For our forests to flourish
“The forest is a frame of mind”, once wrote a famous French philosopher. The very word forest has etymological roots that provide food for thought. Its origins lie in the Low Latin foras, which meant “at the doorstep”, “outside”. A clear hint that there were times when, in many parts of Europe, one only had to walk out of the house to be in the woods.
More prosaically, forests cover a little more than a third of the planet’s habitable land, and over half of them are found in only five countries: Russia, Brazil, Canada, the United States and the People’s Republic of China. In metropolitan France, forests occupy about 31% of the territory and provide a habitat for 136 different tree species. The number may seem surprising, but the total surface area of French forests has doubled in the last 150 years.
On the whole, however, forests have been shrinking and degrading over the last few milleniums, a fact all the more disturbing given that forests are essential to the planet’s ecosystems. The chief reason for this decline is relatively simple: humanity has always considered forests less “profitable” than farmlands and pastures, and has therefore largely sacrificed them to the latter.
Forests cover a little more than a third of the planet’s habitable land, but have been shrinking and degrading over the last few milleniums.
At a watershed moment
Fortunately, perceptions and attitudes are changing. We now know that forests, besides absorbing CO2, provide habitat for millions of animal and plant species, as well as a livelihood for over a billion people. Wood itself, a material that has always been part of our daily lives, is still widely used to build more sustainable homes and objects.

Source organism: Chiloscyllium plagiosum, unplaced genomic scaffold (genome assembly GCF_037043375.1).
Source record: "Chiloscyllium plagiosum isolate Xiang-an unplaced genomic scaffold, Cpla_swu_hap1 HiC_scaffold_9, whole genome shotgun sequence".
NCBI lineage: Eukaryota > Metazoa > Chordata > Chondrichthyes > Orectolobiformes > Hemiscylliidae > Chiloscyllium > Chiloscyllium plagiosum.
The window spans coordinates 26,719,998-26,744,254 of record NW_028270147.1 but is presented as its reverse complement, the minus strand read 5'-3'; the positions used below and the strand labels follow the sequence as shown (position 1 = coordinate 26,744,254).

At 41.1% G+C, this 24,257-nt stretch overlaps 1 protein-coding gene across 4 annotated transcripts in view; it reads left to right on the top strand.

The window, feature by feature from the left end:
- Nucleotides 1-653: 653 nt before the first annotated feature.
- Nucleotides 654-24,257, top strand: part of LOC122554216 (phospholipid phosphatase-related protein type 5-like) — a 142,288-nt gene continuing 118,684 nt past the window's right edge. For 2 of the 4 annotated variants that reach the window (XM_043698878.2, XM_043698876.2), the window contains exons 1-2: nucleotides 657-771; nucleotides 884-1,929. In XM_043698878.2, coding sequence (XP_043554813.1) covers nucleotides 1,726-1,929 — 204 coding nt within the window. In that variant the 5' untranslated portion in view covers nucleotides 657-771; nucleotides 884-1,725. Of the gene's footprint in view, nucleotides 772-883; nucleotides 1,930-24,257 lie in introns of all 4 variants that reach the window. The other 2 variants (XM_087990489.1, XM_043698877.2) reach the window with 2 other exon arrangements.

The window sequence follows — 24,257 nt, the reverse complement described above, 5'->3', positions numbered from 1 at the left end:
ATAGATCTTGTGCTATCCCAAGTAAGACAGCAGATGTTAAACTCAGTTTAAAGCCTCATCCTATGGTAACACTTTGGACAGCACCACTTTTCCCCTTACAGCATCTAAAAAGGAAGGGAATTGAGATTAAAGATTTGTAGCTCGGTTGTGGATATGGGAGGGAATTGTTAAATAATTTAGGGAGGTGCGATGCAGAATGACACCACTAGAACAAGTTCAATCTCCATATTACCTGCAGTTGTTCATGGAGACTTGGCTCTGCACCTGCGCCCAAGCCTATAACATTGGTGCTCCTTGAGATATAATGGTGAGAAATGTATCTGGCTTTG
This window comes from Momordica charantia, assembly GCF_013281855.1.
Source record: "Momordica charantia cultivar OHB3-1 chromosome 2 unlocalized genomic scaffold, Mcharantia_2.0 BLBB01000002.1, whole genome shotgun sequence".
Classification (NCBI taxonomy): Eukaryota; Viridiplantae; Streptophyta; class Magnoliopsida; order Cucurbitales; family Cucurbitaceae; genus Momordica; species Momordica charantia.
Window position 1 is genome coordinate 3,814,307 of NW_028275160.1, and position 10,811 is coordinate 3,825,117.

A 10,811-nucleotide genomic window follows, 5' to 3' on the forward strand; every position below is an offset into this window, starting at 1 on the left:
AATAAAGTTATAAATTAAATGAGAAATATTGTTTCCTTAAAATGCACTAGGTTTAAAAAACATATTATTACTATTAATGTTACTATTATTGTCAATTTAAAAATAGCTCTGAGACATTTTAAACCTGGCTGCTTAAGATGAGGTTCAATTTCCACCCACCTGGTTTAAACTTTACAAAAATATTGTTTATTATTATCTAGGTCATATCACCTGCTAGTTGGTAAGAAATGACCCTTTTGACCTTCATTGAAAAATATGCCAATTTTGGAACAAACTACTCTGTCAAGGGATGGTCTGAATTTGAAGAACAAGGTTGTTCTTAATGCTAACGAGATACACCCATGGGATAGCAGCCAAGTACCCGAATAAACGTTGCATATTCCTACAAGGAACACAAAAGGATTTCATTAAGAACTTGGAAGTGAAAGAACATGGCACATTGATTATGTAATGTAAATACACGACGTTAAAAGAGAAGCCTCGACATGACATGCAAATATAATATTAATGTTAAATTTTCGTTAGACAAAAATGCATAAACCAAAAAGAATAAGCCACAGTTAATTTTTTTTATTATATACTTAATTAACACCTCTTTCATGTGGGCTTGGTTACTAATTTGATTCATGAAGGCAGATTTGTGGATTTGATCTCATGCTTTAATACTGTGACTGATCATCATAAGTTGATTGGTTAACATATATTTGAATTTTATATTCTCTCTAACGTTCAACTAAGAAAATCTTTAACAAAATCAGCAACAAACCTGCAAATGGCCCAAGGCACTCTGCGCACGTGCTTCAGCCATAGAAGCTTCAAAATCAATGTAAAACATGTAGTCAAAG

However, the erroneous idea that cutting down trees is equivalent to destroying forests has become fixed in many minds in recent years. And the opposite idea, alleging that forests are inexhaustible and can be exploited without limits, is also very much mistaken.
It is therefore essential to find the right balance in the complex relationship we have with our forests, and to manage these in such a way as to ensure their preservation and regeneration while reconciling economic, societal and environmental issues.
Forests, besides absorbing CO2, provide habitat for millions of animal and plant species, as well as a livelihood for over a billion people.
A winning model
Economically, industries will always need to use wood. But it is now important, and indeed vital, to manage the forest so that it can healthily grow, regenerate, adapt to new climatic conditions, and have its resources used only for strategic applications, that is when there is no other alternative than wood.
The SOLER Group is convinced that the wise management of wood resources can and must be part of a value chain that respects the life cycle of forests and favours the emergence of a virtuous circular economy – an economy whose models are increasingly proving profitable.
Such an approach, as we can see, will make us win on all fronts, since sound forest management has also demonstrated its other advantages: protection of biodiversity, reduction of wildfire risks, effective fight against global warming, reforestation of the planet, support for industrial decarbonization, social cohesion through employment, and better-balanced exchanges between the biosphere and the technosphere.
It is important, and indeed vital, to manage the forest so that it can healthily grow, regenerate, adapt to new climatic conditions.
In France, for instance, logging has been carefully planned 20 years ahead by the National Forests Office. Forest maintenance, site restoration, soil protection, wood renewal through natural regeneration or planting, tree cutting, environmental preservation… The SOLER Group fully subscribes to these responsible management efforts. By way of example, in order to produce our biocarbon, we use wood obtained from the thinning of trees (ignored by traditional industries). We also champion short, thus ecological, supply chains, as the wood residues around our plants are largely sufficient. Our products are all authenticated, with regard to their transparency, by a number of national certifications, and we are proud to be members of the Earthworm Foundation and the WWF “Entreprendre pour la Planète” Club.
It is often said that forests are the “lungs of the planet”. Second only to the oceans as natural carbon sinks, they are clearly vital to us all. The global climate being on red alert, we now have no choice but to put the well-being of our forests on the list of our top priorities.